Nothing to Fear is a game for anyone who likes to hide behind corners and closed doors and exclaim ‘BOO!’ at an unsuspecting victim walking by and thus have been shunned by all your friends. Well, good news! Now, you can do that guilt-free in a video game while being an adorable little boogieman to boot.
It is also a game for everyone who likes quirky fun art-styles and animation, has a sense of humour, loves solving puzzles, enjoys some light platforming as well as point-and-click mechanics. What I am trying to say, really, is that everyone can find something to like about this game.
• Developer: Dlala Studio
• Publisher: Dlala Studio
• Reviewed on: Xbox One
• Also Available On: PlayStation 4, PC
• Release Date: Q1 2019
EGX Rezzed was Dlala Studio’s first showing of their upcoming 2D sidescroller point-and-click game Nothing to Fear. The monsters are real and they live among us, although for a while now, they have struggled to scare humans, who with advancements of surveillance and social media have grown to be more aware of supernatural happenings around them. Then along comes little Mush, a son of the boogieman, who is excited to follow in his father’s big footsteps. It is also worth mentioning, that while monsters do like scaring, they do not do that in a malicious manner. They are more like Halloween monsters in Nightmare Before Christmas: scaring is just their job and they are proud of their craft.
I got to play the starting level, that sees little Mush pass his final test of scares and get lessons from his dad. Mush has to find a way to terrify humans in the store, and it is worth mentioning, those humans deserve it too! Said scaring comes in a form of humourous pranks; for example blocking the slushy machine with a sausage just as the store manager sneakily takes a gulp. That would, of course, require Mush to study the room, find items to pick up and then observe the inhabitants of the room and their actions before finally figuring out what would make the best and the right scare. All of this, of course, without being seen.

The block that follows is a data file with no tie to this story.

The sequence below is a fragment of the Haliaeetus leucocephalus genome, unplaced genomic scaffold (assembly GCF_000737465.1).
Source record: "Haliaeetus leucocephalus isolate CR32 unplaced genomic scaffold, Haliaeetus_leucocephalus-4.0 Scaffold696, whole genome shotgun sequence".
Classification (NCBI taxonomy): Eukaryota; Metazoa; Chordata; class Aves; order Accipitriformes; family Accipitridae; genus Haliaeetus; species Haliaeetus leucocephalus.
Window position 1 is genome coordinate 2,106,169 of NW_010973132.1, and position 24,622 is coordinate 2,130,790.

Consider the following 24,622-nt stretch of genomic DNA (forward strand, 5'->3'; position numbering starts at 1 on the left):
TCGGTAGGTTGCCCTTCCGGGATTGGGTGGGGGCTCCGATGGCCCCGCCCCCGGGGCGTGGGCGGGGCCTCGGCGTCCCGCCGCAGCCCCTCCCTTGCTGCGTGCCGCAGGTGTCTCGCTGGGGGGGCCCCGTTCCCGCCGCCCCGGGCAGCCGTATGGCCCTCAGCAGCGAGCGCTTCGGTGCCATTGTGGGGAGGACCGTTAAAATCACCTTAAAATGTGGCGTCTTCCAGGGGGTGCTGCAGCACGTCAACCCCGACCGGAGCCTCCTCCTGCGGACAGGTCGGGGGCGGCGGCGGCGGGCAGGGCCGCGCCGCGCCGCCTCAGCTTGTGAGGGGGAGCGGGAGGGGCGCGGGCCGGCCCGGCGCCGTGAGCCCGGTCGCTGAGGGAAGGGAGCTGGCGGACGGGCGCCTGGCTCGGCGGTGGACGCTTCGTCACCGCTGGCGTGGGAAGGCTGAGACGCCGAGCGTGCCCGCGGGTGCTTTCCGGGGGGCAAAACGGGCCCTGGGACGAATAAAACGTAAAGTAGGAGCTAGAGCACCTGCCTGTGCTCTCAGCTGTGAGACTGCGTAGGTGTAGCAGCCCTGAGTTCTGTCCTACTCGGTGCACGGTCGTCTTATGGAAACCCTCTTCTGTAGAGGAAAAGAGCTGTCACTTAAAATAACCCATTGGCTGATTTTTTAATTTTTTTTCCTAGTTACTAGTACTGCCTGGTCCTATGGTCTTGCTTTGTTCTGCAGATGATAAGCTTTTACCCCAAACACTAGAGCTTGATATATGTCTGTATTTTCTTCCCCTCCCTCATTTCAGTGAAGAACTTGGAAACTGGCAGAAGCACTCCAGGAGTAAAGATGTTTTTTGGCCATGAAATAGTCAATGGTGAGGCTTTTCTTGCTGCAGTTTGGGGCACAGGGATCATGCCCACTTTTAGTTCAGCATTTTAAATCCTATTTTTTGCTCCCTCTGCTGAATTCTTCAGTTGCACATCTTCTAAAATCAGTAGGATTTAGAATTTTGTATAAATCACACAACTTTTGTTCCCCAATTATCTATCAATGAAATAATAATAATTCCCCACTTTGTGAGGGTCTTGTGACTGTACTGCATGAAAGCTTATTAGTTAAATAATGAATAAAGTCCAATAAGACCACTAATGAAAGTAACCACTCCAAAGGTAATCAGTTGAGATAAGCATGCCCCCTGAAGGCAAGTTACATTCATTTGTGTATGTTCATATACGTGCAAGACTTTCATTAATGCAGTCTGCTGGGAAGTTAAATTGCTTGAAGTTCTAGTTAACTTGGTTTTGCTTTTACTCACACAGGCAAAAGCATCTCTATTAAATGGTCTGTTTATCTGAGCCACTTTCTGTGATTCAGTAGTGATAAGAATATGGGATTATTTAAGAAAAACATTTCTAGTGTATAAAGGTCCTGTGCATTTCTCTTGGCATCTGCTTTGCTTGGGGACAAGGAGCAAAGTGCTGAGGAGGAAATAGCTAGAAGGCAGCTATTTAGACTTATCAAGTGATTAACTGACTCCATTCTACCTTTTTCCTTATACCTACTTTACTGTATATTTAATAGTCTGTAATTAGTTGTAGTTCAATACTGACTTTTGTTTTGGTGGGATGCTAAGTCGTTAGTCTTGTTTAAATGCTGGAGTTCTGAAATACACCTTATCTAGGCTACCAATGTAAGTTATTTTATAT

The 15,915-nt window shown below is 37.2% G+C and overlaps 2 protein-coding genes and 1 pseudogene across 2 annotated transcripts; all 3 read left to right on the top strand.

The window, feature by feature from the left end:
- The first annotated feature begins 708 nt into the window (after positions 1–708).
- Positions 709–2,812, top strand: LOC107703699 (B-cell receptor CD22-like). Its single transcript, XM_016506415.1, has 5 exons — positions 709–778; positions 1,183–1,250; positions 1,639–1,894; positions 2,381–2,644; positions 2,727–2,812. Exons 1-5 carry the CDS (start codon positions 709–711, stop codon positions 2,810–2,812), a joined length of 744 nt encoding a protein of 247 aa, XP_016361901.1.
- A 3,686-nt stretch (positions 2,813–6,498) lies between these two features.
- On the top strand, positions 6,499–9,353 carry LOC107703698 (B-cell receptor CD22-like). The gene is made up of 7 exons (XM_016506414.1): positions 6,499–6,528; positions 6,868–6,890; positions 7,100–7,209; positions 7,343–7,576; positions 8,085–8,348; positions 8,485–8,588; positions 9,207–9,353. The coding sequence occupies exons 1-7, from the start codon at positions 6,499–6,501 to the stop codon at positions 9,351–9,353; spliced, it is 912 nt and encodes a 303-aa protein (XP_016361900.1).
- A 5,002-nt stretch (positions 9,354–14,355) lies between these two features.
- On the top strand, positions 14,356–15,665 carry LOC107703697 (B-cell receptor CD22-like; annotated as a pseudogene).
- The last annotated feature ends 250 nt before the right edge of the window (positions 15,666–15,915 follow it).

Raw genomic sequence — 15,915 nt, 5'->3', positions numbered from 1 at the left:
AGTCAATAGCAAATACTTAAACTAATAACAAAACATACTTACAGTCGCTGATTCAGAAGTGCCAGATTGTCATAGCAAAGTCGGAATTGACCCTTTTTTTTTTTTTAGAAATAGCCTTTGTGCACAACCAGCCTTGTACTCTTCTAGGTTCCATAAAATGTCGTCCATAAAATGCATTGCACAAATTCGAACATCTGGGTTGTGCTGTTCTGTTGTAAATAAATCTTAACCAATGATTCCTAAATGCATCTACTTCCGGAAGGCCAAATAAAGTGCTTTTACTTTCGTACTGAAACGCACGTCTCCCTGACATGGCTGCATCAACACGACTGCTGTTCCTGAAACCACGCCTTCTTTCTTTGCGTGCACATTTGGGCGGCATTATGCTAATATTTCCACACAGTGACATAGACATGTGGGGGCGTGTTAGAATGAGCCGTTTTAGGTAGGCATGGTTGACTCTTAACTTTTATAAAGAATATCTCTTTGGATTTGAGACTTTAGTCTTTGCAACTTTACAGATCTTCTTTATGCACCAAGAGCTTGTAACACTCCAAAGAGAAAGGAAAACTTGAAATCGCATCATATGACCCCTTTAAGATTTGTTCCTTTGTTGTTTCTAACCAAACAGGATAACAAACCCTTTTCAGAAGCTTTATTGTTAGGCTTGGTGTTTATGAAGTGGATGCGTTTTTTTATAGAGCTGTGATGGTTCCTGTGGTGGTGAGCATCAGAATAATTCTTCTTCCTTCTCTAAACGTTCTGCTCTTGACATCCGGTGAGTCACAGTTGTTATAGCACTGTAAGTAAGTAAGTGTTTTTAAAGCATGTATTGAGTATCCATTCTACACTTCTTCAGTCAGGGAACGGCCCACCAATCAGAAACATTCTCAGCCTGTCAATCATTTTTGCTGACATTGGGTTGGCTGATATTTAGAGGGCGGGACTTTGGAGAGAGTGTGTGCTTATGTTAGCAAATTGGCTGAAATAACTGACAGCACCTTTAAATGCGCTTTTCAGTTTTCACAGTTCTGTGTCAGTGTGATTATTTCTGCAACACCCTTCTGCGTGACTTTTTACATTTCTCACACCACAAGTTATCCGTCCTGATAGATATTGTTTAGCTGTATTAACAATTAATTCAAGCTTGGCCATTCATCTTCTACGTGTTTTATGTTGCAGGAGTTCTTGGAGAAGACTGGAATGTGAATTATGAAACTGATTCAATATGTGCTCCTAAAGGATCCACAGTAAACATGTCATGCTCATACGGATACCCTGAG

Already, just in the beginning level of the game, there are a bunch of great and humourous mechanics introduced. For example, Mush can look at an object and shape-shift into it in order to mask himself and avoid being spotted. Of course, for the player, there is always a little tell – slightly sinister eyes that the object still retains – however, the passersby are completely oblivious.
Helpfully, there is also a Scare Cam that always shows the scare as it is happening, even if the player on the other side of the room and too far away to have it in their line of sight. While it might seem like a small addition, it proved incredibly helpful to keep track of what was happening and where the characters were going.
While I’ve only seen a relatively small part of the game – the developers estimate it to have 7+ hours of game-play – I can already see how the levels can become more challenging and complex: more items to find, bigger scares to make, more places and ways to hide.
Any game needs to have a lot going for it for me to overcome my dislike for platforming, no matter how light, and Nothing to Fear certainly does that. I was immediately intrigued by its story and characters; in love with Mush who is both adorable and creepy; and laughing along with the game.
Having discovered the stand of Nothing to Fear in an always busy ID@Xbox section, I immediately sent a few friends the game’s way. Everyone reported back with excitement. This is the great thing about EGX Razzed; finding little gem games on the floor and letting everyone you can know about them. I, for one, cannot wait to reunite with Mush.